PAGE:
Fodmaps stands for Fermentable, Oligosaccharides, Disaccharides, Monosaccharides and Polyols. These are small constituents of foods that are poorly absorbed in people who have irritable bowel syndrome (IBS) and other functional gut disorders.

When these food components fail to be absorbed from the small intestine, they continue along the gut into the large intestine. Here gut bacteria ferment the Fodmaps and cause a range of symptoms including excessive wind, abdominal bloating, distension and changes in bowel habits (diarrhoea, constipation, or a combination of both).

An Australian research team from Monash University was the first to investigate the benefits of restricting Fodmaps in IBS patients. As they manipulated the Fodmap content of the diet, they saw a significant change in the pattern of gas production and other gut symptoms. Since then they have established a precise method of analysing the Fodmap content of a wide variety of Australian and international foods. This means we can now access a comprehensive and accurate database of Fodmap containing foods.

It is estimated that bowel conditions affect as many as one in five people and IBS is particularly common in young women in their 20s and 30s. Gut symptoms can make people feel wretched and consistently interfere with the enjoyment of food and the ability to live a normal life. Thanks to the Monash scientists we understand the mechanism by which the Low Fodmap diet works and we have the evidence that symptoms either improve or are resolved in three out of four people with IBS.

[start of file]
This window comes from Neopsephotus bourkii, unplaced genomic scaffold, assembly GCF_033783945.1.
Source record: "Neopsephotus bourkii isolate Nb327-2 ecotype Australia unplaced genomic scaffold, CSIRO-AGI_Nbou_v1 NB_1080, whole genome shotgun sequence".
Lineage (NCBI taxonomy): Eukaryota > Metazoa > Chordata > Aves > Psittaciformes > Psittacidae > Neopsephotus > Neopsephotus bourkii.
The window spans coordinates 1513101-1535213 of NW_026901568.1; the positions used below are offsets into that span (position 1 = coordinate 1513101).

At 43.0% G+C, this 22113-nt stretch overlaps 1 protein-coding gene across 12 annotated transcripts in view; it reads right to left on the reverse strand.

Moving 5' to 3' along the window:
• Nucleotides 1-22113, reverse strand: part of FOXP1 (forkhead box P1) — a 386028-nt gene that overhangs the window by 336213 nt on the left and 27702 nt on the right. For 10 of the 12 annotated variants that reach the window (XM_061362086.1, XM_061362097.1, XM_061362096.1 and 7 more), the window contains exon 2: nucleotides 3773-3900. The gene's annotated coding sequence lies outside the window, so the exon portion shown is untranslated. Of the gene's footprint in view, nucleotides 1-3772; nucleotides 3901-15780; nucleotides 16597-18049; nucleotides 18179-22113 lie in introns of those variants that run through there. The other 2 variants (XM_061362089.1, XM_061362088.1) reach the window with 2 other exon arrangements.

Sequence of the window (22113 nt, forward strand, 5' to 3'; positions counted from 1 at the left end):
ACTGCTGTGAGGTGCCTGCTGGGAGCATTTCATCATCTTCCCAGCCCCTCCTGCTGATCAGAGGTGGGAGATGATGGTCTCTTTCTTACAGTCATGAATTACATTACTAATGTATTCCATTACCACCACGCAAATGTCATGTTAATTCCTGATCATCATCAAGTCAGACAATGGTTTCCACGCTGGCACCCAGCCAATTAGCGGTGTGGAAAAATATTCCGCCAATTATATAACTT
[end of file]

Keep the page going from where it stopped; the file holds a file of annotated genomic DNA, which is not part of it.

Ideally Gut Feeling is an adjunct to help patients avoid their trigger foods, tailor their cooking skills and follow low Fodmap recipes. All recipes are analysed for their nutrition content and allergens. Symbols are used to help quickly identify meals relevant to the IBS patient; ‘high in fibre’, ‘low in calories’, ‘spicy’ etc.

The book also provides food swap ideas, eating out tips and information on how best to eat with specific symptom. For example, it is best to avoid supplementing your diet with wheat bran if you have constipation. Ground linseeds (6–24g per day) can help relieve abdominal discomfort and bloating if you have constipation.

With 100 versatile recipes, including dinners that include Beef and Bok Choy Stir-Fry and Chicken Skewers with Corn and Rice Salad those who suffer with a sensitive gut can find real relief and still enjoy their food.